High temperature limits on developmental canalization in the ascidian Ciona intestinalis

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The normal embryogenesis of marine animals is typically confined to a species-specific range of temperatures. Within that temperature range development results in a consistent, or canalized, phenotype, whereas above and below the range abnormal phenotypes are produced. This study reveals a high temperature threshold, occurring over a 1–2 °C range, for normal embryonic development in C. intestinalis. Above that threshold the prevalence of morphological abnormalities increases significantly, beginning with cleavage and gastrula stages, and becoming more pronounced as embryogenesis proceeds. However, even in highly morphologically abnormal temperature disrupted (TD) embryos, muscle, endoderm, notochord, epidermis, and sensory pigment cells are recognizable, as evidenced by histochemical markers or morphology. On the other hand, morphogenesis of the notochord and other structures is dependent on precise cell movement and shape changes after the gastrula stage, which are disrupted above the high temperature threshold. These findings suggest that morphogenetic processes may be more sensitive to high temperature than cell type specification events. They also point to avenues for investigation of the limiting factors to developmental canalization in marine invertebrates.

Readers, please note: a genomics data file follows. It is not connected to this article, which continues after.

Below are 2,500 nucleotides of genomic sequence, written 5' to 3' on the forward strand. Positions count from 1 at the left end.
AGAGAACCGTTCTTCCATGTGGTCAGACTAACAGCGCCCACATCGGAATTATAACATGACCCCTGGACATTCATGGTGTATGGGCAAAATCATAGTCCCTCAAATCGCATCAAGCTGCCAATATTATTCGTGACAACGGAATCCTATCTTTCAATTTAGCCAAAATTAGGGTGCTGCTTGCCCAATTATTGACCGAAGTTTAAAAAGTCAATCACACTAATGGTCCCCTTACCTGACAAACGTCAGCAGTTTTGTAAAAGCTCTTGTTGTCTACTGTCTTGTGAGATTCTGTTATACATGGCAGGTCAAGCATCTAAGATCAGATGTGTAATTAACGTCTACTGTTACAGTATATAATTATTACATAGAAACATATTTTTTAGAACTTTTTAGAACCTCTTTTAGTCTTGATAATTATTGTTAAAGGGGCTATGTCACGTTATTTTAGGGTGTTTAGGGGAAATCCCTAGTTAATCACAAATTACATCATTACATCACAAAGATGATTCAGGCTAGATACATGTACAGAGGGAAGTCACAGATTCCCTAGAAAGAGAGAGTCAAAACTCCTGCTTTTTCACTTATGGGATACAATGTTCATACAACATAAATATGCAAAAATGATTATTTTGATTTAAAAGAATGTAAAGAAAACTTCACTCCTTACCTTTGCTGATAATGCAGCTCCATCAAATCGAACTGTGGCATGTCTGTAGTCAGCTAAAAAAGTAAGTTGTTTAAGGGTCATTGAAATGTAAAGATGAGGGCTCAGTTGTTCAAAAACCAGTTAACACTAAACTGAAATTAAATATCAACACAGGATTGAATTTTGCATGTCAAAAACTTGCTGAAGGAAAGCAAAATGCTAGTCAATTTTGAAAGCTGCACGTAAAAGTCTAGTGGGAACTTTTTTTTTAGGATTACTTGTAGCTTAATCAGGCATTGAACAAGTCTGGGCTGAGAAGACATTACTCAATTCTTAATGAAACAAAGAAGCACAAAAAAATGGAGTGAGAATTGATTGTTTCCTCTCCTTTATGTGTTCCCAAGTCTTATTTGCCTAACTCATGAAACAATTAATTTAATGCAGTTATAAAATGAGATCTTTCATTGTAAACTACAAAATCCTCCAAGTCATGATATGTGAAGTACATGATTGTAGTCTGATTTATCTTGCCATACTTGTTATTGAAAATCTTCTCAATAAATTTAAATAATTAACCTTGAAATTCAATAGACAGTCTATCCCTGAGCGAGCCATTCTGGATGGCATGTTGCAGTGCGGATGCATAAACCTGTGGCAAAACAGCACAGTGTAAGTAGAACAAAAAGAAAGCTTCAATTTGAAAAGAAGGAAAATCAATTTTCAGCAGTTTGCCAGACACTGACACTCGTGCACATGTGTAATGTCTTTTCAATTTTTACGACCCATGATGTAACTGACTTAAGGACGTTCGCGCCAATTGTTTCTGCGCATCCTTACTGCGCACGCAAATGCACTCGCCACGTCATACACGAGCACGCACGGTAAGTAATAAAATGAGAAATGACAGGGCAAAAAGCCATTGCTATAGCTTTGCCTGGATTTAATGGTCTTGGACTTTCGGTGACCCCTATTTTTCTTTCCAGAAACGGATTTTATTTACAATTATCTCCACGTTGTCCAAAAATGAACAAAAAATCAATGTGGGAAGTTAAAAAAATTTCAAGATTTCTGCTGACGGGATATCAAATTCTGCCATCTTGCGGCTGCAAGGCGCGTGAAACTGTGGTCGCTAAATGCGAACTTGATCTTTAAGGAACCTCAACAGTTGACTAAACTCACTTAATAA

Publication Title, e.g., Journal

Mechanisms of Development